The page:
Murrawah Johnson, a young Aboriginal woman, is fighting to stop what will be one of the world’s biggest coal mines, in central Queensland’s Galilee Basin. The mine is also driving coal port development that threatens the Great Barrier Reef.
Deep breath, I tell myself, whizzing up in the lift to meet with representatives of the world’s biggest investment banks.
By the time I step out and shake hands I’ve calmed my nerves and pulled myself together.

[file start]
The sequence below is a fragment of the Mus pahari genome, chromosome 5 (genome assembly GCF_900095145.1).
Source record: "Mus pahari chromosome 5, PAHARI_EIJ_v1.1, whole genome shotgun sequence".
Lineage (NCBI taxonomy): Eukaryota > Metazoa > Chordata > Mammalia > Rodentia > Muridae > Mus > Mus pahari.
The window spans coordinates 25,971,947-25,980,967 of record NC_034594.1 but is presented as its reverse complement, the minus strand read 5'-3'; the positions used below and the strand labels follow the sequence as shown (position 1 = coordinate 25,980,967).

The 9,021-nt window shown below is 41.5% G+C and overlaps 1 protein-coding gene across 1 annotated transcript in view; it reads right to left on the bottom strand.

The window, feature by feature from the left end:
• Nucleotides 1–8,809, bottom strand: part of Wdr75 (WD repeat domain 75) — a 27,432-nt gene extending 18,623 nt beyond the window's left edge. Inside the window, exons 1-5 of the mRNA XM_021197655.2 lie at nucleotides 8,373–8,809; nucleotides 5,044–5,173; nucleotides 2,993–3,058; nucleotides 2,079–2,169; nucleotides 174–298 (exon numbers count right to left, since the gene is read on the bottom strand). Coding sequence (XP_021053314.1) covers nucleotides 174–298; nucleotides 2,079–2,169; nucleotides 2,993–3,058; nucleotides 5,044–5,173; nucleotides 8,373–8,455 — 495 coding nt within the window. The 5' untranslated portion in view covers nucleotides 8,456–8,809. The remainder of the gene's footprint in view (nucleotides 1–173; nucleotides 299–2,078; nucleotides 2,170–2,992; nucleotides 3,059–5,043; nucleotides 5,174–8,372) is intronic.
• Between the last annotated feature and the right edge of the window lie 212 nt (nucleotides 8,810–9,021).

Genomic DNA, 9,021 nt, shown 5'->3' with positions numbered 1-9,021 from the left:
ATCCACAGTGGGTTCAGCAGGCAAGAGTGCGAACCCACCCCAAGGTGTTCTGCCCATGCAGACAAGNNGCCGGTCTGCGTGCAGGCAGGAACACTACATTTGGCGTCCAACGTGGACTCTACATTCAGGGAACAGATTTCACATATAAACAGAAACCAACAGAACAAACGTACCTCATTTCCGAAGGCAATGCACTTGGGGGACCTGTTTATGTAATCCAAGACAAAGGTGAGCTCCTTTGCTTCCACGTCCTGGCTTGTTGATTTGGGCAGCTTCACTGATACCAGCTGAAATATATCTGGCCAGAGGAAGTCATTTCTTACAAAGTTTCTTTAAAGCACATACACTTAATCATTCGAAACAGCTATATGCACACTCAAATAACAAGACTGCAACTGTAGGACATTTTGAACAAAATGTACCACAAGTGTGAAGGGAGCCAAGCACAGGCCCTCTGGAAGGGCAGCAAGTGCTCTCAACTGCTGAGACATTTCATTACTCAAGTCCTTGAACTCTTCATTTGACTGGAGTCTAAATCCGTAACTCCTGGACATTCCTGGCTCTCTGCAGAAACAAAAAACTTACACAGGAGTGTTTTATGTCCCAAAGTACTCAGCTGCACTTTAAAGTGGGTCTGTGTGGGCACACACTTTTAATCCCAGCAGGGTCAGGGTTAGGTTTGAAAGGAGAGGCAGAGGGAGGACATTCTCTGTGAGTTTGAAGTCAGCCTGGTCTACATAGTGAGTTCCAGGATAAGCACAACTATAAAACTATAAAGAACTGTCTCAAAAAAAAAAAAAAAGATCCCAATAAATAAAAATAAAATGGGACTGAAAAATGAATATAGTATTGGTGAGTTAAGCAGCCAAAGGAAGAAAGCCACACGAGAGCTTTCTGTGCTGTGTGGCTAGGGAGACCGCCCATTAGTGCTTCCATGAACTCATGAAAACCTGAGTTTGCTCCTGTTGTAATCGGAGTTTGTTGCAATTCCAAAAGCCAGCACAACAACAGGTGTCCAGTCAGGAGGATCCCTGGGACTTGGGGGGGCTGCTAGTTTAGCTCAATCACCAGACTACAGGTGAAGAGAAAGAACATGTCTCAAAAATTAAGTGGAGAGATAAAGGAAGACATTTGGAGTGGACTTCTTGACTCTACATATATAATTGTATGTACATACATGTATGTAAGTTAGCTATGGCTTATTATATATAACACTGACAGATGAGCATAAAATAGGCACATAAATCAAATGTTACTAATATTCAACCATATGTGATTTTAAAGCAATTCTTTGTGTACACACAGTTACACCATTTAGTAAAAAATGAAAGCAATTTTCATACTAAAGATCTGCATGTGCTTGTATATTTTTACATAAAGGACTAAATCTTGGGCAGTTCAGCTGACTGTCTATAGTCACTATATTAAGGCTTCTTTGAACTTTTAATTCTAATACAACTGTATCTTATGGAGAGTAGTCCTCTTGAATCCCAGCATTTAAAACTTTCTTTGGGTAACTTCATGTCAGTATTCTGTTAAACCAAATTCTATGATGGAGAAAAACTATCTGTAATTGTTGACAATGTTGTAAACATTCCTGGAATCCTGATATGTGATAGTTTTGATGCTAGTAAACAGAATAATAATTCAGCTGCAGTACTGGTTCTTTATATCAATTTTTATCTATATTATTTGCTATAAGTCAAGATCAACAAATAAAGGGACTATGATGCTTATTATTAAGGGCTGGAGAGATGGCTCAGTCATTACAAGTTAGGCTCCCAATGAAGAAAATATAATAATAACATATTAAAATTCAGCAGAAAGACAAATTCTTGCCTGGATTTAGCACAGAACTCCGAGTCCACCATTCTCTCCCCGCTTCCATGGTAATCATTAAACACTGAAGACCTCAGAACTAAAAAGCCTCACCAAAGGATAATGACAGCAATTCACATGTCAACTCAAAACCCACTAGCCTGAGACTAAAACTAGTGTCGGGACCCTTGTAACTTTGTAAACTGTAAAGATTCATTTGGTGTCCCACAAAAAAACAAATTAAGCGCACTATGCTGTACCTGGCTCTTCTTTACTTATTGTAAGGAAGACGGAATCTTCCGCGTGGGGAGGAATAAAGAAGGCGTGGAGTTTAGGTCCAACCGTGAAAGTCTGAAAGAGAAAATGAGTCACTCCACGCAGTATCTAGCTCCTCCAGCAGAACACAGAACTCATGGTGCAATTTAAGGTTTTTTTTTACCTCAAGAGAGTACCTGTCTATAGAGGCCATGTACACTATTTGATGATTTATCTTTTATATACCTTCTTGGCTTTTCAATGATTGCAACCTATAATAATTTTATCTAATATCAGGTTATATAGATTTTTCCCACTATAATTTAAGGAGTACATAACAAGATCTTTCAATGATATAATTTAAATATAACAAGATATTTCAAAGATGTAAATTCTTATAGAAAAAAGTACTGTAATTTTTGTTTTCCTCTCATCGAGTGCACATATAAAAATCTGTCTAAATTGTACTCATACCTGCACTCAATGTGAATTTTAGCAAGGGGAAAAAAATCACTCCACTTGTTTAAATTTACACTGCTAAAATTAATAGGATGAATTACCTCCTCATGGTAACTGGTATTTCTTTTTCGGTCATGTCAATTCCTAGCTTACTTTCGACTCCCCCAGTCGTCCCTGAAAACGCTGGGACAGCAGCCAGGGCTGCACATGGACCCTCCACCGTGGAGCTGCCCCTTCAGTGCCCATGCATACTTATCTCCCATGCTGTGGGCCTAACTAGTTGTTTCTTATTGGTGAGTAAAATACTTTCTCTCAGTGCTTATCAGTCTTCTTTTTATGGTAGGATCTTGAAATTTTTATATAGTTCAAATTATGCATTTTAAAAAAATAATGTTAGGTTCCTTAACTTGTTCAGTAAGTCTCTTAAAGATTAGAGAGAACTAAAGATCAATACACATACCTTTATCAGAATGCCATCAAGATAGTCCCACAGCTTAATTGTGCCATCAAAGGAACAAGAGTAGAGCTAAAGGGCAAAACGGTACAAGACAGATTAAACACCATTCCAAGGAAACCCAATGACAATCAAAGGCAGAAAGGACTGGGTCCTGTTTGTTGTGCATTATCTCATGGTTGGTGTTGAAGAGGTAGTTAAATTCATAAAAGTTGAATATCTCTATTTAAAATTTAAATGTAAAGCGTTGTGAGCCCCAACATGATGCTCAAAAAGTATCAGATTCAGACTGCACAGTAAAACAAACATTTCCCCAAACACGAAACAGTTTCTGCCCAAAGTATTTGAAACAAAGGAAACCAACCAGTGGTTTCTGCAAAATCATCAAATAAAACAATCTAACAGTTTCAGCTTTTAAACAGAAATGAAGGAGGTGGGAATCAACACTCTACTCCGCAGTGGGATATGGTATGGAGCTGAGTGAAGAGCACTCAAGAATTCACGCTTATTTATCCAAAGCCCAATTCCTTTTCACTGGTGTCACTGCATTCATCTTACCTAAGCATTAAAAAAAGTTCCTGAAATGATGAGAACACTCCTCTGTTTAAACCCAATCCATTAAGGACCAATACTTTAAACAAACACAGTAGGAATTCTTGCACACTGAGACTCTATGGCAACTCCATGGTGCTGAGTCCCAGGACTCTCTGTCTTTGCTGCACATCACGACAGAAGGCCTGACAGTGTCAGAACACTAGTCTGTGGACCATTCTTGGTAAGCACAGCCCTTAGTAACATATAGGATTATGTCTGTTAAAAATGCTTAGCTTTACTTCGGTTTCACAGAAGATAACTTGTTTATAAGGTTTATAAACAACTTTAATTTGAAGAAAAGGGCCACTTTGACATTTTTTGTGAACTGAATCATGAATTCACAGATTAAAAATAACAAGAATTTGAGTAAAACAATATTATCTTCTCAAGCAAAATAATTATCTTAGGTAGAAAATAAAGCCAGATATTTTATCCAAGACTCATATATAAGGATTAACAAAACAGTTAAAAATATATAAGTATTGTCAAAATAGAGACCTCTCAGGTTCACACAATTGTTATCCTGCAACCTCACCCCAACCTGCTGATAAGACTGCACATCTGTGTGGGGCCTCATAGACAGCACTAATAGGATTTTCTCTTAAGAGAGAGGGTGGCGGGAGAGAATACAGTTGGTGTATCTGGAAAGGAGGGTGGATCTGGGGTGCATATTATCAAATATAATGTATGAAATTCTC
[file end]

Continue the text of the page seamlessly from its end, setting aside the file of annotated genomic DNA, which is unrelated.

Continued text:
It’s game time, and I’ve been sent here to get results.
As a 20-year-old Aboriginal woman, and spokesperson for my people, the Wangan and Jangalingou, traditional owners of central Queensland, I know I am going to have to challenge some preconceptions.
I am here to tell the banks not to fund a huge coal mine – the biggest in Australian history – that will rip the heart out of my country.